The Student News Site of Schoolcraft College

Schoolcraft Connection

The Student News Site of Schoolcraft College

Schoolcraft Connection

The Student News Site of Schoolcraft College

Schoolcraft Connection

The power of love
The power of love
July 2, 2024

Free college y’all

Michigan Reconnect program removes the cost barrier for students

Jobs with requirements of education besides a high school diploma just became that much more accessible. 

To remove the financial barrier that often blocks people from attaining such requirements, the Michigan Reconnect program is designed to allow people in the workforce to re-enter with new and stronger skills to succeed even further in the state. 

“I am hopeful that the Michigan Reconnect program will significantly increase the accessibility of college education by eliminating financial obstacles,” said Chief Student Enrollment Officer Melissa Schultz. “This program will empower eager individuals to either complete their unfinished education or [start] a new academic journey to enhance their knowledge and skills in their present or prospective careers, ultimately leading to an increased potential for higher lifetime earnings.”

The program offers free in-district tuition at Michigan Community Colleges for those achieving an associates degree/Pell-eligible skill certificate or financial assistance, including up to $1,500 in tuition costs for those pursuing a career training program. 

To qualify for the Michigan Reconnect program, you must be 25 years of age or older, which Michigan Governor Gretchen Whitmer is trying to extend it to 21 years of age or older, have a highschool diploma or equivalent, have lived in Michigan for at least a year and have not previously completed a college degree. Students must also annually complete their FAFSA, meaning this program may not be accessible to international students. 

“[Michigan residents] have taken an important step to chase their dreams, learn new skills, and land a good-paying job to support themselves and their families,” said Michigan Governor Gretchen Whitmer according to “Because of their grit and determination, we can keep growing Michigan’s economy, supporting and attracting hardworking people, and powering small businesses in every region of our great state.”

An additional requirement specifically for Schoolcraft includes that students must maintain a 2.0 GPA while receiving the Reconnect aid. The college will cover the resident rate of tuition for both residents and non-residents, as well as cover mandatory fees by other restricted tuition aid. This financial aid is quoted as a last dollar scholarship because it only covers eligible charges that are not already paid by other restricted tuition aid, pell grants and other methods of payment that have been pursued first before applying for Michigan Reconnect. However, the program is designed for individuals of varying income to be able to access it.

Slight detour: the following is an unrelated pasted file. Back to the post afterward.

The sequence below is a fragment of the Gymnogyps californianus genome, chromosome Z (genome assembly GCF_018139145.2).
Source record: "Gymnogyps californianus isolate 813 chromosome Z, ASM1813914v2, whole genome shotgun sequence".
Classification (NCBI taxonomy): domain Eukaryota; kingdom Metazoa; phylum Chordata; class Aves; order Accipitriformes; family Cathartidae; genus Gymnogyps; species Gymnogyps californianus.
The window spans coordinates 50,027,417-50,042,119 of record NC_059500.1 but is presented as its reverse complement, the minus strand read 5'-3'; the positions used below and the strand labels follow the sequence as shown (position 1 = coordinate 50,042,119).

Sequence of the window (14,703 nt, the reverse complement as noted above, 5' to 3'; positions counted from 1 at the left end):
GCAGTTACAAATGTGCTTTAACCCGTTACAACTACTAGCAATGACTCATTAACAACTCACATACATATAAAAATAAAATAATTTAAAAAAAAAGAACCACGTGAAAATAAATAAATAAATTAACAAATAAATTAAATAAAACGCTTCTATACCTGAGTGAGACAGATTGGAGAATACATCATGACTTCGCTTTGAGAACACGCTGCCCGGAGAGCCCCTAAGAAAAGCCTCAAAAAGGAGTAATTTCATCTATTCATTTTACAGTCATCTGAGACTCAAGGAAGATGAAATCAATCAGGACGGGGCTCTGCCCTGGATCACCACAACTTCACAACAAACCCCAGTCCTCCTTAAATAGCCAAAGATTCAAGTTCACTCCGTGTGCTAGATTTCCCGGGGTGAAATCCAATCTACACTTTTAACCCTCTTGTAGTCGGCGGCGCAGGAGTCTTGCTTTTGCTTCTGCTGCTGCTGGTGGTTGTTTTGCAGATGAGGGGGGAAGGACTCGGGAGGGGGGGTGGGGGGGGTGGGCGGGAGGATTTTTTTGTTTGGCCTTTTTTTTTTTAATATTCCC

“College is expensive, and with Michigan Reconnect [the state has] opened the door to help with financing students’ return to college,” said the Executive Director of the Schoolcraft Foundation and Alumni Relations Dawn Magretta. “[The program] doesn’t eliminate the need for scholarships and a lot of times we fill the gap, but I think your money goes a longer way at community colleges and it’s a great place for those who don’t know exactly what they wanna study or where their career path is.” 

With already 1,830 students from Schoolcraft accessing the Michigan Reconnect program, they have been awarded $1,744,515 from this grant within the 2022-2023 academic year. Financial burdens and sacrifices can be removed from the equation, making it much easier for families to gain a higher education, thus substantially increasing the support for their family in the long run. 

For additional support, call 517-636-7000 or email [email protected], as well as the Schoolcraft Financial Aid at 734-462-4433 or email [email protected]. 

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About the Contributor
Kathryn Wenske
Kathryn Wenske, Editor-in-Chief
Hi, hello, my name is Kathryn. I was a homeschooled child and an athlete in two sports who actually didn’t enjoy English classes and writing. It was not until I started taking specialized classes after my Honors English classes in high school that I started to grow a passion and affection for writing and reading. I think the feedback I received from my instructors and mother also very likely contributed to the enjoyment I got out of those subjects; which is why I am so thankful for my instructors and mom.  As an undergrad planning to pursue Law and Legislation, My Editor-in-Chief position has greatly contributed to the teamwork, collaboration, leadership, product management and problems solving skills necessary for that field. I also love the voice the newspaper gives, not only to me but to a diverse variety of students to speak on subjects they are passionate about and want to bring awareness to. I am indebted to the team that I have and am looking forward to seeing where everyone’s passions take them! 

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